I was actually hit by a scooter there in 20011. Never saw it coming. I hit the pavement with my eye orbit and got up bleeding like a boxer but was otherwise okay. Scary though. She was screaming at me for varying my pace (nope don’t speak a word of Vietnamese. Sometimes you just know). So, the idea is to start across and continue as is you’ve got a protective barrier around you. Since you obviously don’t, what do you do if your unvaried pace and a scooter are about to meet? Don’t ask me.

    I was back last year and it seems more organized and actually easier to navigate. Seems like more stop lights ( or, obeying the stop lights).

  10. I highly recommend Hanoi Back Street Tours, particularly the morning one. There were six of us, and Back Street Tour picked us up in a old, open-air Army jeep, gave us Viet army caps, and took us to shops, cafés (you must try egg coffee or egg hot chocolate at Hidden Gem Café), a hole-in-the-wall restaurant, and even a shop that sells paper replicas of personal items (such as eyeglasses, a mobile phone, money, shirt-and-tie, etc.) to put in the casket if a family member is buried or burned if the deceased is cremated – so that the deceased will have these types of items in the afterlife!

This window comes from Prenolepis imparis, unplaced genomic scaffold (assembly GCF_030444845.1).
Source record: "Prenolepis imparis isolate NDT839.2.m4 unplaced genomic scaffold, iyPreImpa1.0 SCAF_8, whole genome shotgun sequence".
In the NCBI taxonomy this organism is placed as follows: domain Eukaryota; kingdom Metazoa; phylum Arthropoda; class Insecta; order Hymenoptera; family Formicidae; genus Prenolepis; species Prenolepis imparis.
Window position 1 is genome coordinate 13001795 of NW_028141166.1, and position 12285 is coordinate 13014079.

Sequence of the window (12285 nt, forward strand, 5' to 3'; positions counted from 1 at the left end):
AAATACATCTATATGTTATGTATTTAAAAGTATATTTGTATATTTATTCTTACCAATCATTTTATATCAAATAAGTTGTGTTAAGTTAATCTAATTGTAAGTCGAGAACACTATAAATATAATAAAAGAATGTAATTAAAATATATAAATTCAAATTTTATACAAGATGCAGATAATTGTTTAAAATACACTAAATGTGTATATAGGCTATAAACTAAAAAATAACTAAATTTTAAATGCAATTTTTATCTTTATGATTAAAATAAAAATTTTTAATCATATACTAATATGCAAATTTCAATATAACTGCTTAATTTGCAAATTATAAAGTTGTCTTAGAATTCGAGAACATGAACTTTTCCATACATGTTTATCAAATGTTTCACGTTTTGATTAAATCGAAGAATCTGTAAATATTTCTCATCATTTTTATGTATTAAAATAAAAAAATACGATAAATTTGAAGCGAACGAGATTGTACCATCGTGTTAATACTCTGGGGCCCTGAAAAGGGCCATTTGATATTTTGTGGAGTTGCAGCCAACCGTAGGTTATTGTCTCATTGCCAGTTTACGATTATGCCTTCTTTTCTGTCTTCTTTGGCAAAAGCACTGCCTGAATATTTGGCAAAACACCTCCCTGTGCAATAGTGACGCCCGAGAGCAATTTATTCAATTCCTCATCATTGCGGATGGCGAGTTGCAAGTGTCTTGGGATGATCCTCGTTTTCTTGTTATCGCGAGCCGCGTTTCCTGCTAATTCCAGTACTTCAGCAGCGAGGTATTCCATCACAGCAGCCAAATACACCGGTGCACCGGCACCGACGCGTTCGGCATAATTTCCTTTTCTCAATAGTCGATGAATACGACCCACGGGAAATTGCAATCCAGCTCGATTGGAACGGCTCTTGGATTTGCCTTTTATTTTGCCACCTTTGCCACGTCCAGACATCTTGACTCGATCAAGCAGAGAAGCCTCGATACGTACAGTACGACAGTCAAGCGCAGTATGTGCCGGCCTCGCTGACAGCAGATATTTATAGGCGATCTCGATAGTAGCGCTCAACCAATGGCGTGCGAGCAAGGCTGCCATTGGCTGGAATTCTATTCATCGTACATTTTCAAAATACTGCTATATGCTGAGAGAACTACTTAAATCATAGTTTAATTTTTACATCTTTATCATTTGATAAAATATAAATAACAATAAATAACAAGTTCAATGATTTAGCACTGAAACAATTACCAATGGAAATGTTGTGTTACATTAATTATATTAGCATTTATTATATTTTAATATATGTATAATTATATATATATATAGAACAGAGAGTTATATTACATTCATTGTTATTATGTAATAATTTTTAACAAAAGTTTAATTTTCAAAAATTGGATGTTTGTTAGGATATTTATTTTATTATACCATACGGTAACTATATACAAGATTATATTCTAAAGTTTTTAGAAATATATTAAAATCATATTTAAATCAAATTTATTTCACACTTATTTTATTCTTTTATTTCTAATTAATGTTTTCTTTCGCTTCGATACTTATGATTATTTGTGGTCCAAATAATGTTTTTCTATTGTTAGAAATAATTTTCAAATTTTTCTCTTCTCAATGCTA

11. The military history museum is a must see, if you’re in to that sort of thing. One tends to get a lot of perspective from the US side, but less from the Vietnamese – interesting to see how a country sees their own history. Likewise the Ho Chi Minh museum.

  12. @RichW

    Thanks for the suggestion Rich, this looks like a great tour! Will definitely check this out when we visit Hanoi in November. Anyone else have any other suggestions of things to do and places to see when in Hanoi?